Pollinators: 3 Early Pollinators Plants With Sowing Instructions




Our pollinating insects are struggling. Creatures such as bees, moths, butterflies, lacewings, and hoverflies are vital for helping our flowers set seed, fruit, and reproduce.

Two of the most significant factors in their decline are that there isn’t enough food for them, and there are few suitable places to nest.

So why not help out by devoting a spot in your garden just to them? You don’t need lots of space.

Even a tiny patch in a miniature garden can make a huge difference – the key is to choose the right plants.

Go for those with nectar-rich, single flowers rather than blousy double blooms, harder for pollinators to get into and may not contain any nectar or pollen.

Aim for a broad range of plants that flower early and late in the season, so you provide nectar and pollen for as long as possible – both native and nonnative plants can provide food.

Plant for early pollinators

Early-flowering pollinator plants

Wallflower Erysimum ‘Bowles’s Mauve’wallflower erysimum

A tall bushy plant so grows just one at the back of the patch.

In flower Feb-Jul or later
H x S 75cm x 60cm




Primrose Primula vulgaris, Seven plug plants, were scattered around the front
and middle of the bed.primrose primula vulgaris

In flower Mar-May
H x S 20cm x 35cm







Crocus Crocus ‘Pickwick’ Plant 18 artfully through the patch as flowering plants now or as bulbs in autumn.Crocus Pickwick

In flower Feb-Mar
H x S 15cm x 10cm






Create perfect pollinator conditions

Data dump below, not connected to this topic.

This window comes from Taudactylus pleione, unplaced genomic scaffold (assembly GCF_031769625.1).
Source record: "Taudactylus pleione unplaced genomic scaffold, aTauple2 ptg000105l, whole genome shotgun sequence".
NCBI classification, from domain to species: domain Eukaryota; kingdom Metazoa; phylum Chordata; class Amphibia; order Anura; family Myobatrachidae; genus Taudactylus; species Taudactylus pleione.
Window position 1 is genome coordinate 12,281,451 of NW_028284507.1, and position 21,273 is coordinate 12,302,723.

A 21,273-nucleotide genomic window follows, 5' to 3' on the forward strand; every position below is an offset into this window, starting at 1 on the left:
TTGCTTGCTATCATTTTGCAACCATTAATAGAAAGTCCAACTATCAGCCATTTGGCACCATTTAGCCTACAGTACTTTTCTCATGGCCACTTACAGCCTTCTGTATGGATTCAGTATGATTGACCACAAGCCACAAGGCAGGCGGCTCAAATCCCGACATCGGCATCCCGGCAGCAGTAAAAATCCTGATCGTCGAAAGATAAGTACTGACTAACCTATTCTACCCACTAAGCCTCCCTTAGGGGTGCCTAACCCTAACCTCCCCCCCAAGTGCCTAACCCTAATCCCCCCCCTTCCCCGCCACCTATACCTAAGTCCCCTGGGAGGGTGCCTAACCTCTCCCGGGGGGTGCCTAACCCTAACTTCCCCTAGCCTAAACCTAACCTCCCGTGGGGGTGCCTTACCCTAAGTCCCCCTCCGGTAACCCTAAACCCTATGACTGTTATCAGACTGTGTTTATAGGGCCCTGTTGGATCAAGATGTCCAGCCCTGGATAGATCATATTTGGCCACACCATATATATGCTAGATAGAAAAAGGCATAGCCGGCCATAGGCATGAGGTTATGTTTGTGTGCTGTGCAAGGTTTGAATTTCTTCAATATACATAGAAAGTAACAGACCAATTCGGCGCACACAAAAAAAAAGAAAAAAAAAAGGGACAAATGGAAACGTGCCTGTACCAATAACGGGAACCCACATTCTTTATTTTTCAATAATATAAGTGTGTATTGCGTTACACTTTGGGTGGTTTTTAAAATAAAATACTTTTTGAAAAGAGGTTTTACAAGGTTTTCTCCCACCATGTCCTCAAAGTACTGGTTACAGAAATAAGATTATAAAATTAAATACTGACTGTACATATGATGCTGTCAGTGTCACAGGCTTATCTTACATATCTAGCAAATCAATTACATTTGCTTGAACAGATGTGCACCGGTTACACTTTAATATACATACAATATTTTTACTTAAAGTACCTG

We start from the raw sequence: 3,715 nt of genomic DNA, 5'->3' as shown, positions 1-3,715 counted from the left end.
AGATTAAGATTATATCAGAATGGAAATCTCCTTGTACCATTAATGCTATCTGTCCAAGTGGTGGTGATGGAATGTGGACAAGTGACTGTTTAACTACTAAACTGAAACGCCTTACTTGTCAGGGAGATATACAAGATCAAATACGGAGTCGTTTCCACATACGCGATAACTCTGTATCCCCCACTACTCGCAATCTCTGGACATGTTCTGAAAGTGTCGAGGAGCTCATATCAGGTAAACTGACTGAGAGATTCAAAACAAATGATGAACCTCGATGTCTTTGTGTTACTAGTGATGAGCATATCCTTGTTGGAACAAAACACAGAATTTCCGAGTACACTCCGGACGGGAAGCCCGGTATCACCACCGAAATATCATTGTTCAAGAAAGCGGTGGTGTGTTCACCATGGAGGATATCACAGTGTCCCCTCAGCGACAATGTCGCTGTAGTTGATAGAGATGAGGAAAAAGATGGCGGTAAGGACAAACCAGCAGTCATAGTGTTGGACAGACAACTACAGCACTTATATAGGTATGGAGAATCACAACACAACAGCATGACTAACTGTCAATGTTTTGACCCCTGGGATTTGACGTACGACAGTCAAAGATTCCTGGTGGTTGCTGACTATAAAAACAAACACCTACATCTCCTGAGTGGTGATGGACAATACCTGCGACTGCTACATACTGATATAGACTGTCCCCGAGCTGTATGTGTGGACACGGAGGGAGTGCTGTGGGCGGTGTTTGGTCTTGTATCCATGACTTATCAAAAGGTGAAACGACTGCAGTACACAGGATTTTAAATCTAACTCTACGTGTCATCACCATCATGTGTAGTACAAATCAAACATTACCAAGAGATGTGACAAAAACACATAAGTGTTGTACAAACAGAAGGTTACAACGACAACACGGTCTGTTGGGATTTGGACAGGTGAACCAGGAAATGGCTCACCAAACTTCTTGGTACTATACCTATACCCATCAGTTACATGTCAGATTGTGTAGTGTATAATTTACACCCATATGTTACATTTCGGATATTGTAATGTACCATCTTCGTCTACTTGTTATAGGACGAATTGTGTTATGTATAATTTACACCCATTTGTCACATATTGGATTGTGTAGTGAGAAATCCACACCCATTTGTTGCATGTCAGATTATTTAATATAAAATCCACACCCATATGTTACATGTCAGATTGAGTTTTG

Here are some simple steps you can take to get your pollinator patch off to the best
possible start. Plus, how to grow plants to produce an abundance of pollen and nectar.


To attract as many pollinators as you can, try to site your pollinator patch in a sheltered
spot, as buffeting winds will make it a battle for insects to reach your plants.

Choose a sunny spot – the heat of the sun will help you get as many flowers as possible and keep your pollinators energized and buzzing around your plot.

Plus, solitary bees like a warm place for their nests.


Solitary bees make nests and lay eggs in small holes and tunnels rather than living in
communal hives.

Adding a bee box, whether homemade or shop-bought, is a great way to give them a home, and on sunny days you will see them flying to and from your box.

Please place it in a sunny spot, among your plants on the ground, facing south, or hang it on a sunny wall or fence.

Sow flowers for summer nectar

Step By Step

Plants with simple flowers, such as cosmos, are a great source of pollen and nectar all through summer and autumn. And they’re easy to grow from seed.

Step 1 


In March or April, fill small pots to the top with seed-sowing or sieved multi-purpose compost and then level off with a pencil or stick.




Step 2

Cosmos seeds are long, thin, and easy to
hold, so just scatter them thinly acrossStep 2
the surface of the compost.





Step 3

Use your hands to sprinkle compost carefully
over the top of the seeds so they are coveredStep 3
to a depth of about 3mm. Label your pots.






Step 4

Use a can with a fine rose to water them in.
Place in a greenhouse or on a warm, bright
windowsill indoors. Keep the compost just moist.Step 4







Step 5

When the first true leaves show, use a pencil to
prick out each new seedling, holding it by the leaves and planting it out into individual pots.

Step 5

Step 6

Grow on indoors until after the last frosts (in May or June), when you can plant them
out into your patch.

Step 6